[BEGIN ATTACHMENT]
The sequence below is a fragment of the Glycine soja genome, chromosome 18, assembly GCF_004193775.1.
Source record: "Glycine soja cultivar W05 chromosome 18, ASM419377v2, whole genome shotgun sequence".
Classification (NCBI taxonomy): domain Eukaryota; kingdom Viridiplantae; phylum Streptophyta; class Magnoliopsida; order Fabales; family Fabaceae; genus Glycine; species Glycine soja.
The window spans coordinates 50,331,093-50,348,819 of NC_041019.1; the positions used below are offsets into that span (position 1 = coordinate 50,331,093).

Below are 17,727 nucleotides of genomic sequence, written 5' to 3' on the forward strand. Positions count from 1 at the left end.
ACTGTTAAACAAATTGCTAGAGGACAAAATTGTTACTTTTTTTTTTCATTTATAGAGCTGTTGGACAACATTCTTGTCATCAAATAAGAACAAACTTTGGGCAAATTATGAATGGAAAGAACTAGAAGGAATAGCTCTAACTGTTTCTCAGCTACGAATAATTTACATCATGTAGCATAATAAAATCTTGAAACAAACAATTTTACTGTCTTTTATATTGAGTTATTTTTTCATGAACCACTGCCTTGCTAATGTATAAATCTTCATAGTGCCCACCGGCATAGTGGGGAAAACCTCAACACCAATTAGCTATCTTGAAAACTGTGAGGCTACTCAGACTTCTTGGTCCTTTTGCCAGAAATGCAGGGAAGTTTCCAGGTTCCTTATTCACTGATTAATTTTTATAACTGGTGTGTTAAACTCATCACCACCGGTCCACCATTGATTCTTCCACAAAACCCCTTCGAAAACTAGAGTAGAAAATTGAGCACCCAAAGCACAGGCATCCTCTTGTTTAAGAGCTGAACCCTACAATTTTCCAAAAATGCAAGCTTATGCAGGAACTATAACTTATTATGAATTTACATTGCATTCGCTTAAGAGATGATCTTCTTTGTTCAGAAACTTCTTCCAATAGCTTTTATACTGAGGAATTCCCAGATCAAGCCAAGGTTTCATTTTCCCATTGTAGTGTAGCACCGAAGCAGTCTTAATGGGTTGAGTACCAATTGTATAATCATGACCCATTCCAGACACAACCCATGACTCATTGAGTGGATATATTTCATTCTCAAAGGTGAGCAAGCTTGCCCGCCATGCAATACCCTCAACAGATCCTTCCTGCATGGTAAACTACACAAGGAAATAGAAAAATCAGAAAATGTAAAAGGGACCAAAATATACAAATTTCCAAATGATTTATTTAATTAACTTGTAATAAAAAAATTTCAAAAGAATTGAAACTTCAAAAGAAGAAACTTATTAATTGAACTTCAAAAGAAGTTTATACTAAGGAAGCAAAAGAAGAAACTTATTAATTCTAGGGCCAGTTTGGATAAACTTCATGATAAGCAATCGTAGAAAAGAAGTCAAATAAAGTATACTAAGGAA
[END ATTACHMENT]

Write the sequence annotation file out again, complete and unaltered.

The sequence below is a fragment of the Glycine soja genome, chromosome 18, assembly GCF_004193775.1.
Source record: "Glycine soja cultivar W05 chromosome 18, ASM419377v2, whole genome shotgun sequence".
Classification (NCBI taxonomy): domain Eukaryota; kingdom Viridiplantae; phylum Streptophyta; class Magnoliopsida; order Fabales; family Fabaceae; genus Glycine; species Glycine soja.
The window spans coordinates 50,331,093-50,348,819 of NC_041019.1; the positions used below are offsets into that span (position 1 = coordinate 50,331,093).

Below are 17,727 nucleotides of genomic sequence, written 5' to 3' on the forward strand. Positions count from 1 at the left end.
ACTGTTAAACAAATTGCTAGAGGACAAAATTGTTACTTTTTTTTTTCATTTATAGAGCTGTTGGACAACATTCTTGTCATCAAATAAGAACAAACTTTGGGCAAATTATGAATGGAAAGAACTAGAAGGAATAGCTCTAACTGTTTCTCAGCTACGAATAATTTACATCATGTAGCATAATAAAATCTTGAAACAAACAATTTTACTGTCTTTTATATTGAGTTATTTTTTCATGAACCACTGCCTTGCTAATGTATAAATCTTCATAGTGCCCACCGGCATAGTGGGGAAAACCTCAACACCAATTAGCTATCTTGAAAACTGTGAGGCTACTCAGACTTCTTGGTCCTTTTGCCAGAAATGCAGGGAAGTTTCCAGGTTCCTTATTCACTGATTAATTTTTATAACTGGTGTGTTAAACTCATCACCACCGGTCCACCATTGATTCTTCCACAAAACCCCTTCGAAAACTAGAGTAGAAAATTGAGCACCCAAAGCACAGGCATCCTCTTGTTTAAGAGCTGAACCCTACAATTTTCCAAAAATGCAAGCTTATGCAGGAACTATAACTTATTATGAATTTACATTGCATTCGCTTAAGAGATGATCTTCTTTGTTCAGAAACTTCTTCCAATAGCTTTTATACTGAGGAATTCCCAGATCAAGCCAAGGTTTCATTTTCCCATTGTAGTGTAGCACCGAAGCAGTCTTAATGGGTTGAGTACCAATTGTATAATCATGACCCATTCCAGACACAACCCATGACTCATTGAGTGGATATATTTCATTCTCAAAGGTGAGCAAGCTTGCCCGCCATGCAATACCCTCAACAGATCCTTCCTGCATGGTAAACTACACAAGGAAATAGAAAAATCAGAAAATGTAAAAGGGACCAAAATATACAAATTTCCAAATGATTTATTTAATTAACTTGTAATAAAAAAATTTCAAAAGAATTGAAACTTCAAAAGAAGAAACTTATTAATTGAACTTCAAAAGAAGTTTATACTAAGGAAGCAAAAGAAGAAACTTATTAATTCTAGGGCCAGTTTGGATAAACTTCATGATAAGCAATCGTAGAAAAGAAGTCAAATAAAGTATACTAAGGAA